Othello Tragic Hero

Only available on StudyMode
  • Download(s) : 3491
  • Published : May 31, 2011
Open Document
Text Preview
A tragedy concerns the fall of a great man due to some flaw in his character. What is Othello’s flaw, and explain how he is truly a tragic hero.

According to Aristotle, a tragic hero is a character of noble status and greatness. He is a man who is not entirely good or entirely evil, rather, he is a man who on the whole is good, but also contributes to his own destruction by some moral weaknesses, known as the fatal flaw. Aristotle further explains that the protagonist must be dominated by a ‘hamartia’ or tragic flaw which leads to his downfall. All tragedies have a hero with a flaw, and in the play Othello, the hero becomes transformed by his tragic flaws of jealousy and gullibility. Othello is the general in the army of Venice and is in love with Desdemona. He is a Moor of African descent, who has risen through the ranks of the Venetian army through hard work and success in battle. Othello is a cultural and racial outsider, often described as a ‘black ram’ or ‘moor’, and his relationship with Desdemona was not accepted by the society at the time, thus resulting in their actions to elope and get married. Othello is an admirable figure and despite of the colour of his skin, was respected by many people in the society.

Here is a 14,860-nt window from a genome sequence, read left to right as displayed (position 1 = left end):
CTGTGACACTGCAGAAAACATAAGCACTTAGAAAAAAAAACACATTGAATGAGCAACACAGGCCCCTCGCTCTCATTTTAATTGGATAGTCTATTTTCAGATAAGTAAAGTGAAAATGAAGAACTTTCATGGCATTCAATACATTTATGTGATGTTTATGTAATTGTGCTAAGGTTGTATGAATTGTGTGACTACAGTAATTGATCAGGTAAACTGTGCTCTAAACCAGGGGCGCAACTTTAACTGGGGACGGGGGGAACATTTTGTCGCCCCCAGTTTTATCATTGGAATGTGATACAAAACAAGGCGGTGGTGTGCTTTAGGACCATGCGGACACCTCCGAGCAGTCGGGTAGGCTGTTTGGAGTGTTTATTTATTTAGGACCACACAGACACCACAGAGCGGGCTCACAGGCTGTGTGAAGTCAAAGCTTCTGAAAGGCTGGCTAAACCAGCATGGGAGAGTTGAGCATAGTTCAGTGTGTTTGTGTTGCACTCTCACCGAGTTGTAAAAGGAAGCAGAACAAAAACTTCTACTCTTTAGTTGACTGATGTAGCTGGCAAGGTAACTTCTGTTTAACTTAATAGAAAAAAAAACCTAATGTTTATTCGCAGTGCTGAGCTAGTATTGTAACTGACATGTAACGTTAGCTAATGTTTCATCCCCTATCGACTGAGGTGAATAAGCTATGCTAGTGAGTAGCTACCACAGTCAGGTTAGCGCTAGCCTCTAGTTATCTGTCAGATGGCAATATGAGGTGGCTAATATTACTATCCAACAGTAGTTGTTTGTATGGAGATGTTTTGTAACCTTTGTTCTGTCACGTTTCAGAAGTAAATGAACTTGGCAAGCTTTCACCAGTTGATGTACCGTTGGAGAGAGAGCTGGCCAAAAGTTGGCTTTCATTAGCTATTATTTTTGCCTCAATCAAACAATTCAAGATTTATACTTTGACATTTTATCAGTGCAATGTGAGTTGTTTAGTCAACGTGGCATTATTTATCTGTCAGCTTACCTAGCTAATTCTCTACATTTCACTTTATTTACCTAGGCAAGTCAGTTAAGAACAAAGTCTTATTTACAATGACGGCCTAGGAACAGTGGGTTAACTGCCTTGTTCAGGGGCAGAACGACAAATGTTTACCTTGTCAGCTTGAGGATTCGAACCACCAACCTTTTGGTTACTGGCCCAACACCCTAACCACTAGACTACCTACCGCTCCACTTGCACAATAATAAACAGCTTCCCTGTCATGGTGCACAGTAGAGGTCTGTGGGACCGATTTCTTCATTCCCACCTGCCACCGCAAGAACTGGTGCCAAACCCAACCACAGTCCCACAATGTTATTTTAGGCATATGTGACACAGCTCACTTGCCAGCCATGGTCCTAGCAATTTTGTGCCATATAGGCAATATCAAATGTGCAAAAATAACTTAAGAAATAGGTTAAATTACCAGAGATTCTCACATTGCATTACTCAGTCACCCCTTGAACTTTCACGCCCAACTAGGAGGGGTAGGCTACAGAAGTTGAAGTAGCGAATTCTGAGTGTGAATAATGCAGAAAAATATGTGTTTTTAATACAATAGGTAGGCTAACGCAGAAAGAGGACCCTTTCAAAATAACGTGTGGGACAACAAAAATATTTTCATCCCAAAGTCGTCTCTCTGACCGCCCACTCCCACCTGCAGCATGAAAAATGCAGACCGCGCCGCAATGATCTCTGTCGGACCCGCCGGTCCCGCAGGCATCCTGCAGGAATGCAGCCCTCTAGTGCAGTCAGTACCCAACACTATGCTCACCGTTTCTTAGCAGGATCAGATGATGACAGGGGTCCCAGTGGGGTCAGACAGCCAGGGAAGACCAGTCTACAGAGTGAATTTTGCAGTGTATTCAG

In the play, Othello’s central flaw is jealousy, bringing about death and misunderstanding for many of the characters. His flaw of jealousy was exploited by Iago and manipulated through many incidental events. Othello is a very trusting and noble character and is regarded as Shakespeare’s most romantic character. Othello’s boundless love for Desdemona makes it unbearable for him to think of another man looking at her. Othello’s fatal flaw of jealousy is shown, as due to his suspicious and jealous nature, he believes everything Iago tells him about Cassio and Desdemona. Iago uses Othello’s great love through extreme manipulation to get Othello more and more jealous, this can be seen when Othello is slowly starting to believe Iago, “Damn her,...
tracking img